It all flows up to the reinsurance markets, very data driven underwriting in that space.

– Jillian Slyfield

As more certainty comes into view on monetarily policy and elections, the insurance markets should start to stabilize. Monetary policy and elections have direct effects on markets across the globe.

Looking at the capital markets, one of the biggest trends of 2020 has been SPACs (Special Purpose Acquisition Company) which have raised $51.3 billion this year as compared to $111.6 billion raised in traditional IPOs.

Grayson asks Jillian how the insurance is different for SPACs as compared to traditional IPOs and how underwriters view the risk of SPACs.

Interestingly the markets see SPACs being less risky than a traditional IPO, which can be very positive.

– Jillian Slyfield

The biggest risk for a company going public either through a SPAC or a traditional IPO is the D&O (Directors and Officers) insurance. For a company going public, insurer selection is extremely important and that the carrier understands your business model and industry.

Aon works with their clients to ensure that if this then that scenario happens, their clients are fully protected with the right insurance.

Claims occur all of the time. That is why the insurance is there. That is why you have strong advisors like Aon beyond you. Should something arise, you get the best counsel possible.

– Jillian Slyfield

Staying on the theme of working with clients, Grayson asks Jillian how Aon works with underwriters to properly insure asset-light companies. The risk issues, the data used for underwriting is different for asset-light companies.

Jillian gives a masterclass on how insurance can be used to protect third-party transactions such as Airbnb and Uber. Looking to understand these asset-light businesses, underwriters are actively using the products and services to fully understand the business.

By driving for Uber or listing your home on Airbnb, underwriters are experiencing how the business operates first-hand and what potential risks are associated with the business model. This hands-on approach allows underwriters to properly understand the risk.

With an autonomous future on the horizon, Grayson and Jillian discuss what happens when autonomous vehicles are operating in cities around the world. Autonomous vehicles do not get distracted or sleepy, which will lead to a decrease in claims.

Jillian goes onto explain how insurance carriers are planning for a future with autonomous vehicles and who will be responsible for the risk and pay the insurance premiums.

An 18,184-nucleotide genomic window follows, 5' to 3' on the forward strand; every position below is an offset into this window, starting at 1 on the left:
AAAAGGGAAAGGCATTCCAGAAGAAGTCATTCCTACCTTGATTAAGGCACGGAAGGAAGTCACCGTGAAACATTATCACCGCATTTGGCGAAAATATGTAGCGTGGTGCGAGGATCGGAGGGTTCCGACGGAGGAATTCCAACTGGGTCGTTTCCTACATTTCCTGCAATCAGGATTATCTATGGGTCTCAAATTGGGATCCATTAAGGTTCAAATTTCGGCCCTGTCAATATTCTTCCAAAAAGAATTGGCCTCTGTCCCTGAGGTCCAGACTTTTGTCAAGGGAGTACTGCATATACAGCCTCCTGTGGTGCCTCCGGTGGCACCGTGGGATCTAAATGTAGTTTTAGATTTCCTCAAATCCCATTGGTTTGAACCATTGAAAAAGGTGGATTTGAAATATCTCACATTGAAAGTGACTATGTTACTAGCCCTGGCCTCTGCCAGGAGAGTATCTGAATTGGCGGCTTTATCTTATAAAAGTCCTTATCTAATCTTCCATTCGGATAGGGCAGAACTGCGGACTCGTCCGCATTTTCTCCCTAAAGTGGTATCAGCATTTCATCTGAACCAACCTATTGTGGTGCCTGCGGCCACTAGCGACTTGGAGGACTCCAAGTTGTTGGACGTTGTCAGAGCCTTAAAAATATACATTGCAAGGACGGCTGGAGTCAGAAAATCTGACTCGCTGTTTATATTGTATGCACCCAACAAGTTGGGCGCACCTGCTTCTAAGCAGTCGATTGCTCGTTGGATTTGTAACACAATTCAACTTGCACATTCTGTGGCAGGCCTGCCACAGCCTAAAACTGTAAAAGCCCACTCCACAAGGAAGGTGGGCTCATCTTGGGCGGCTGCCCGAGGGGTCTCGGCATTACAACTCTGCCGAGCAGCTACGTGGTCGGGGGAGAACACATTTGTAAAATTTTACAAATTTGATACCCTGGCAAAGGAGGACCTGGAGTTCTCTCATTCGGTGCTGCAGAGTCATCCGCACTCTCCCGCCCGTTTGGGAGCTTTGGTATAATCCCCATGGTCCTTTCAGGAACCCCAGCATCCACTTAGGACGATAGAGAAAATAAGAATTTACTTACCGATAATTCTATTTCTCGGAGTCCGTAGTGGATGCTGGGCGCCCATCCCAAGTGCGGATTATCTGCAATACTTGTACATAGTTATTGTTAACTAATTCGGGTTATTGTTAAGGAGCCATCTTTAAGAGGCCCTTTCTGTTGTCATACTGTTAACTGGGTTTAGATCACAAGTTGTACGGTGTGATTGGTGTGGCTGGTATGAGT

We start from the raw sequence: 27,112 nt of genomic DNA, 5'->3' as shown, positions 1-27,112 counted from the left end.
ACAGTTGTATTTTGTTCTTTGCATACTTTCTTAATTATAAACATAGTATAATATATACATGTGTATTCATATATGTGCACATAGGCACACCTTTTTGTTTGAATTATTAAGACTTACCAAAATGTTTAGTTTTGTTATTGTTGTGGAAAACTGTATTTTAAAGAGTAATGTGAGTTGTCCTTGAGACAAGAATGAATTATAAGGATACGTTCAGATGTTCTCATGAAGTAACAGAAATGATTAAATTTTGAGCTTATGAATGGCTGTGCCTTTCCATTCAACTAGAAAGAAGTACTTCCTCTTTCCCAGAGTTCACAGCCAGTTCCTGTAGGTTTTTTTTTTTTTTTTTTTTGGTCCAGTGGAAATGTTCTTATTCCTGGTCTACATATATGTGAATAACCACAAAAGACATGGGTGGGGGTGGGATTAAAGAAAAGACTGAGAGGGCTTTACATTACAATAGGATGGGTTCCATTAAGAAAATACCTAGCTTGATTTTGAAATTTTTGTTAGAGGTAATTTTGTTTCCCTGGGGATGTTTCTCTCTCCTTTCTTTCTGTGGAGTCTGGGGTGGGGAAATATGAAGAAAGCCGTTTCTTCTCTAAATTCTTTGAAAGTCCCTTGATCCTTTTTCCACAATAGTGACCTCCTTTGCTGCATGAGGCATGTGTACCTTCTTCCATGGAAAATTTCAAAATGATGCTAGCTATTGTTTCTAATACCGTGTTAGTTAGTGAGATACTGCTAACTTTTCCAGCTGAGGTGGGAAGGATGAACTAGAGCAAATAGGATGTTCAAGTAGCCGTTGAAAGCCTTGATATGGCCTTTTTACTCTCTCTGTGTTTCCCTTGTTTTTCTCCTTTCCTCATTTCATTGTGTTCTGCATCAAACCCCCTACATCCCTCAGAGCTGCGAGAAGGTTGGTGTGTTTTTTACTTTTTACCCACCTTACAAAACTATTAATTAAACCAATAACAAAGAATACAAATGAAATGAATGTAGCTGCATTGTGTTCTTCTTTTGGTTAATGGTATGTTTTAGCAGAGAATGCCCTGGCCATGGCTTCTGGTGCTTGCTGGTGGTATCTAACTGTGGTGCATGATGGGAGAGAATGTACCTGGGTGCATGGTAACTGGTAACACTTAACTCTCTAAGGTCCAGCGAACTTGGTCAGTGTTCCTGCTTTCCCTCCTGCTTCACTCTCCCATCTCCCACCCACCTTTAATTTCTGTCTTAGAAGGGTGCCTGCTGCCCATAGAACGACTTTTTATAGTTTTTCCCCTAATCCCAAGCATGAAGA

Expanding upon this conversation, Grayson and Jillian discuss how underwriters are looking at insuring self-driving trucks and delivery bots.

Closing out the conversation, Grayson asks Jillian what impact will mobility and innovation have on the broader insurance market over the next 25 years.

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Mobility SPACs: Hype or Reality?

David Welch, Detroit Bureau Chief, Bloomberg joins Grayson Brulte on The Road To Autonomy Podcast to discuss the mobility SPAC market.

The conversation begins with David sharing his thoughts on the current state of the mobility SPAC market. He brings up the valid point of who is conducting the scouting and due diligence on the deals.

Grayson then asks David about the supposed due diligence that Steve Girsky’s VectoIQ Acquisition Corp. did prior to merging with Nikola and taking the company public via a SPAC transaction. Building upon that conversation, David talks about the in-progress Nikola / GM deal that has yet to close.

Expanding upon the conversation around Nikola and GM, Grayson asks David if Nikola would even have made it through a traditional IPO. David does not think Nikola would have made it through a traditional IPO process.

David suggests that GM originally did the deal with Nikola because the company had a hot stock at the time. Was the Nikola stock craze driven by retail investors on Robinhood? Perhaps, but we do not know.

Now SoftBank and Apollo Global Management have announced that are launching SPACs.

Real money is getting into the game. To me, that is a good sign. Those guys are professionals who invested in everything from publicly traded stocks already to startups and other private players.

They have made a lot of money so it’s more clear that they know how to do due diligence.

It’s a better bet than the more well-known SPACs that are out there.

– David Welch

Could this be a trend of blue-chip investment companies investing in less-risky electric mobility companies? BlackRock has invested billions in Rivian and Arrival. Both companies are being deemed less-risky than other mobility start-ups by the market. Rivian also has backing from Amazon.